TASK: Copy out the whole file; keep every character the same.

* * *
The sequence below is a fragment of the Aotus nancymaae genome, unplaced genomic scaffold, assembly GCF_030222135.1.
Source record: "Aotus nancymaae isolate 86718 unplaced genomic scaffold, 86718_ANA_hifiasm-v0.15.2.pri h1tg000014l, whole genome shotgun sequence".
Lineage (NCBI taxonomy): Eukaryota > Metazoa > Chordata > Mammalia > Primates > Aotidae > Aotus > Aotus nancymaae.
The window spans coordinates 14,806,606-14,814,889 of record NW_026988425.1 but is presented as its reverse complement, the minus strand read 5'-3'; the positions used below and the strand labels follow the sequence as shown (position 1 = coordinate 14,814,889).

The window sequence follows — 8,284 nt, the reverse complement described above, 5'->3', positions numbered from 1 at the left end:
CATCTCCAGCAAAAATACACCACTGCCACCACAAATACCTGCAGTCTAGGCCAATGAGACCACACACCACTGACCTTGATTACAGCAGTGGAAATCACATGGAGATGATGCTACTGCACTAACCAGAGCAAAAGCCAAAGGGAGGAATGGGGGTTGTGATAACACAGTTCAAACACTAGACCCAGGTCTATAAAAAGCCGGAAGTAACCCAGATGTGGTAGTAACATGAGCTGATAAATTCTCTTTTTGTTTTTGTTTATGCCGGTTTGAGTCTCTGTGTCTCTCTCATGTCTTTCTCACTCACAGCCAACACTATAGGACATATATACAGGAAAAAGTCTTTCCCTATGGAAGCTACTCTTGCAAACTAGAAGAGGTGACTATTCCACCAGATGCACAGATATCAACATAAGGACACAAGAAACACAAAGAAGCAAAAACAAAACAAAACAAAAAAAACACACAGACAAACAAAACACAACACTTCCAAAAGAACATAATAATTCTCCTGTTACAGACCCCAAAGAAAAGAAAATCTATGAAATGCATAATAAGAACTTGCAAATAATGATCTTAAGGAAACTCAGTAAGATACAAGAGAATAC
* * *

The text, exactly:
The sequence below is a fragment of the Aotus nancymaae genome, unplaced genomic scaffold, assembly GCF_030222135.1.
Source record: "Aotus nancymaae isolate 86718 unplaced genomic scaffold, 86718_ANA_hifiasm-v0.15.2.pri h1tg000014l, whole genome shotgun sequence".
Lineage (NCBI taxonomy): Eukaryota > Metazoa > Chordata > Mammalia > Primates > Aotidae > Aotus > Aotus nancymaae.
The window spans coordinates 14,806,606-14,814,889 of record NW_026988425.1 but is presented as its reverse complement, the minus strand read 5'-3'; the positions used below and the strand labels follow the sequence as shown (position 1 = coordinate 14,814,889).

The window sequence follows — 8,284 nt, the reverse complement described above, 5'->3', positions numbered from 1 at the left end:
CATCTCCAGCAAAAATACACCACTGCCACCACAAATACCTGCAGTCTAGGCCAATGAGACCACACACCACTGACCTTGATTACAGCAGTGGAAATCACATGGAGATGATGCTACTGCACTAACCAGAGCAAAAGCCAAAGGGAGGAATGGGGGTTGTGATAACACAGTTCAAACACTAGACCCAGGTCTATAAAAAGCCGGAAGTAACCCAGATGTGGTAGTAACATGAGCTGATAAATTCTCTTTTTGTTTTTGTTTATGCCGGTTTGAGTCTCTGTGTCTCTCTCATGTCTTTCTCACTCACAGCCAACACTATAGGACATATATACAGGAAAAAGTCTTTCCCTATGGAAGCTACTCTTGCAAACTAGAAGAGGTGACTATTCCACCAGATGCACAGATATCAACATAAGGACACAAGAAACACAAAGAAGCAAAAACAAAACAAAACAAAAAAAACACACAGACAAACAAAACACAACACTTCCAAAAGAACATAATAATTCTCCTGTTACAGACCCCAAAGAAAAGAAAATCTATGAAATGCATAATAAGAACTTGCAAATAATGATCTTAAGGAAACTCAGTAAGATACAAGAGAATAC